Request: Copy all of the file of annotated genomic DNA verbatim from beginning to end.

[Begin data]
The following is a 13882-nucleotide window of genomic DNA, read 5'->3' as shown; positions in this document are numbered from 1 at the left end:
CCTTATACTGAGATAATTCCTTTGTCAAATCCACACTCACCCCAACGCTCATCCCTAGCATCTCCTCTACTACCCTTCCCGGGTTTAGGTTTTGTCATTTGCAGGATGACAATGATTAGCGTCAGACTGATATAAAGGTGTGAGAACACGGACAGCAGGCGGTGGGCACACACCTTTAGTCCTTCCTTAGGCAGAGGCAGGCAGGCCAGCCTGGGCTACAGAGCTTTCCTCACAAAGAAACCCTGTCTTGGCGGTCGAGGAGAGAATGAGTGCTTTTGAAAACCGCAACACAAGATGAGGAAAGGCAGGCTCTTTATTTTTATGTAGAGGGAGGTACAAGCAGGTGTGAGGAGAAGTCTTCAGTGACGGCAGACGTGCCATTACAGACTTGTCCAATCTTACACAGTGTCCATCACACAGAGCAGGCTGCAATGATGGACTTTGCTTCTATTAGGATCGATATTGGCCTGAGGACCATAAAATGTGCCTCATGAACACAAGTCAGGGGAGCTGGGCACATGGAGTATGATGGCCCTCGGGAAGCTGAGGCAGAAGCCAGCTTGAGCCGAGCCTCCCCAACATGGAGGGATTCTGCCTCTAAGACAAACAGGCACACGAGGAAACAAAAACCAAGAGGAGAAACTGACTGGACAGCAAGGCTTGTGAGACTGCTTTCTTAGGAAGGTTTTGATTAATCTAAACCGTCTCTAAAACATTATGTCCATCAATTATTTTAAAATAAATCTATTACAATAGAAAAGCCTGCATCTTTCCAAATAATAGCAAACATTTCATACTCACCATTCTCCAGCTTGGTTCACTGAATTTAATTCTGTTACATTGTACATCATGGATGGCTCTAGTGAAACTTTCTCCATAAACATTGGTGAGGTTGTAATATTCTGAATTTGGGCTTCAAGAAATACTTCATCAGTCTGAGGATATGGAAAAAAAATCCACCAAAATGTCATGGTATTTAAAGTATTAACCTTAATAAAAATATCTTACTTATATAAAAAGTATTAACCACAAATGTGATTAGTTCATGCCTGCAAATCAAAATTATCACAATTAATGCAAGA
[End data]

The following is a 13882-nucleotide window of genomic DNA, read 5'->3' as shown; positions in this document are numbered from 1 at the left end:
CCTTATACTGAGATAATTCCTTTGTCAAATCCACACTCACCCCAACGCTCATCCCTAGCATCTCCTCTACTACCCTTCCCGGGTTTAGGTTTTGTCATTTGCAGGATGACAATGATTAGCGTCAGACTGATATAAAGGTGTGAGAACACGGACAGCAGGCGGTGGGCACACACCTTTAGTCCTTCCTTAGGCAGAGGCAGGCAGGCCAGCCTGGGCTACAGAGCTTTCCTCACAAAGAAACCCTGTCTTGGCGGTCGAGGAGAGAATGAGTGCTTTTGAAAACCGCAACACAAGATGAGGAAAGGCAGGCTCTTTATTTTTATGTAGAGGGAGGTACAAGCAGGTGTGAGGAGAAGTCTTCAGTGACGGCAGACGTGCCATTACAGACTTGTCCAATCTTACACAGTGTCCATCACACAGAGCAGGCTGCAATGATGGACTTTGCTTCTATTAGGATCGATATTGGCCTGAGGACCATAAAATGTGCCTCATGAACACAAGTCAGGGGAGCTGGGCACATGGAGTATGATGGCCCTCGGGAAGCTGAGGCAGAAGCCAGCTTGAGCCGAGCCTCCCCAACATGGAGGGATTCTGCCTCTAAGACAAACAGGCACACGAGGAAACAAAAACCAAGAGGAGAAACTGACTGGACAGCAAGGCTTGTGAGACTGCTTTCTTAGGAAGGTTTTGATTAATCTAAACCGTCTCTAAAACATTATGTCCATCAATTATTTTAAAATAAATCTATTACAATAGAAAAGCCTGCATCTTTCCAAATAATAGCAAACATTTCATACTCACCATTCTCCAGCTTGGTTCACTGAATTTAATTCTGTTACATTGTACATCATGGATGGCTCTAGTGAAACTTTCTCCATAAACATTGGTGAGGTTGTAATATTCTGAATTTGGGCTTCAAGAAATACTTCATCAGTCTGAGGATATGGAAAAAAAATCCACCAAAATGTCATGGTATTTAAAGTATTAACCTTAATAAAAATATCTTACTTATATAAAAAGTATTAACCACAAATGTGATTAGTTCATGCCTGCAAATCAAAATTATCACAATTAATGCAAGA